Two of my favorites are Bye Bye Pie and Memarie Lane, who recently warned that, as she gestates, her thoughts are turning mommy-ward. Most of her posts are wonderfully self-contained topical features and they’re often hysterical (and not in a uterus sort of way). June of Bye Bye Pie is not a mommy, except to her cats and dog, and I could read about her trips to the post office and never get bored. June usually makes the Mundane Olympics team too.

Sweet Family

Probably too many personal (mommy) blogs fall into this innocuous-sounding category. Still, blogs like Boo Mama and Big Mama are anything but blah. Instead, reading them is like curling up on the window seat with an L.M. Montgomery book and remembering that life is pretty darn good.

This was all more than Mom cared to know about the blogosphere. She nodded. Well, since we were on the phone, she made appropriate “uh-huh” noises whenever I paused for breath. So, basically, Mom, I said, find out if they’d rather I just wrote about family happenings and posted pretty pictures, or if they’re interested in book reviews and recipes and women’s issues. Please?

Mom, who had listened patiently to all my “it doesn’t matter” and “please interrogate them,” then told me that my aunt and uncle just changed email addresses. She read me their new one so I could check the feedburner email subscription list. And there, right near the top, was my aunt and uncle’s new email address.

Not that I cared, or anything.

In which I meet an icon: Dooce is about what you’d expect, as is her book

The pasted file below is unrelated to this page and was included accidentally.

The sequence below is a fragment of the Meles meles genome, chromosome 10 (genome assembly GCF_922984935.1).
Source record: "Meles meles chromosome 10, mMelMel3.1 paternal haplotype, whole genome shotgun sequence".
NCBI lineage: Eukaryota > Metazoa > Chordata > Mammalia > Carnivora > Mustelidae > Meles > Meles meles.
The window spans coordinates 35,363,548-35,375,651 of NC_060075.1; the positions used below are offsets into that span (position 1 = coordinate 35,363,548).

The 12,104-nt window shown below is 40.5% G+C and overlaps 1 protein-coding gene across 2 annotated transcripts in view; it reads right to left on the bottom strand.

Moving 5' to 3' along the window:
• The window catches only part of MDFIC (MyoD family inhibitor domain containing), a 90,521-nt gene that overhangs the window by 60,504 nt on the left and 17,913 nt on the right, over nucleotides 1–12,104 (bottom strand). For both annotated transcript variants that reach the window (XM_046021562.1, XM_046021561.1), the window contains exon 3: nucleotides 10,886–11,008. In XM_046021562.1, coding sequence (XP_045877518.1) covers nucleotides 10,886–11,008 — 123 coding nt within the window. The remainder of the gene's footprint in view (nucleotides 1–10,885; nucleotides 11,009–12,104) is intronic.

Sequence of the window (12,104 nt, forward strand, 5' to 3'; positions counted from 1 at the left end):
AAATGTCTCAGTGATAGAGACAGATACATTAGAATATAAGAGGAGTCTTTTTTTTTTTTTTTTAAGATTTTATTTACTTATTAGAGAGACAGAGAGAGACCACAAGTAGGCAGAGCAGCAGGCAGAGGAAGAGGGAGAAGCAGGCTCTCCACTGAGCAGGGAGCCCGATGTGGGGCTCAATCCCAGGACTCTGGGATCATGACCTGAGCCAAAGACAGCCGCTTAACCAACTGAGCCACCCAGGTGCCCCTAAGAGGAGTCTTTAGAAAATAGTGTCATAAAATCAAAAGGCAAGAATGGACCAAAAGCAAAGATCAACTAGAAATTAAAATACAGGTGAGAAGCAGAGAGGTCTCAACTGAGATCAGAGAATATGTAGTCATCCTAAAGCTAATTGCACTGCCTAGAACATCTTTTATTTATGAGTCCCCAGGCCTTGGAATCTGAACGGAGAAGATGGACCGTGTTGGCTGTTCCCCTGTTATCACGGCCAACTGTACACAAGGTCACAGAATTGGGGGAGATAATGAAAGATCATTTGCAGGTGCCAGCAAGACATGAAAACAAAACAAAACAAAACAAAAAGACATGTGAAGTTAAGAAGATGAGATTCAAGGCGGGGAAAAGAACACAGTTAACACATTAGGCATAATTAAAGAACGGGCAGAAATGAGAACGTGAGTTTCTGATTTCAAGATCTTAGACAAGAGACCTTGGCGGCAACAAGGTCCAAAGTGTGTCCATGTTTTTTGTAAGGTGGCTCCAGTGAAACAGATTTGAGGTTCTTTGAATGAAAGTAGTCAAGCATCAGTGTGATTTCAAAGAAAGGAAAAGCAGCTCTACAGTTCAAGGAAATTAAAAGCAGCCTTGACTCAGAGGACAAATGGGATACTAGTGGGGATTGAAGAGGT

Dooce: love her or hate her (or both), you cannot deny that she does indeed live in Utah. On Thursday night, June 5th in the year of our Lord 2008, she had a book signing at a cute university bookstore in a seriously cute part of Salt Lake City. Dick and I went. We were late, just catching her in time to hear Jon ask solicitously, “Are you okay, Heather?” and to hear Heather, depressively writing her 180th inscription, “Yeah, today has been a really long day.”

Perhaps I should have brought her a caffeine-free Mountain Dew, as that is as close as I can come to a beer. Maybe next time.

Heather & Jon Armstrong w/ Dick & Jane

Notice how Dick horned in to be next to (and touching!) Dooce. Notice also how the short, chubby one was pushed to the front and therefore looks more short and chubby than strictly necessary.

I wanted to see Dooce, despite good advice to stop stalking her already. I didn’t want to have to buy her book, though. That’s what libraries are for. But we needed a Father’s Day gift for Dick’s dad anyway.

On Thursday evening I didn’t consider the book for my own dad because I worried that he wouldn’t appreciate the swearing. But the very next day I called someone a f—— a—— in my father’s presence. My brother was horrified, wanting it documented that that was the first defilement of the homestead by the f-bomb.

But Dad actually defended me, saying I was PROBABLY RIGHT. I’m sure he thought better of that later. No matter how much someone deserves to be called a f- a-, it’s just not good precedent to encourage Jane in thinking she’s right. She already knows she is, especially when it comes to derogatory nomenclature.

Things I Learned in Therapy book by Heather B. ArmstrongSpeaking of dads, fatherhood — having a dad, being a dad, being married to a dad — is an unexpected, and possibly inspired, topic for a Mommy Blogger’s first book. Heather’s essays (2 of the 17) are good. A bit disappointing if you are a faithful reader of Dooce.com, as there is very little (no?) new material. A bit impressive too, as her skill in framing a narrative, creating immediacy and urgency then deftly mixing in backstory and exposition, is just breathtaking. BREATHTAKING.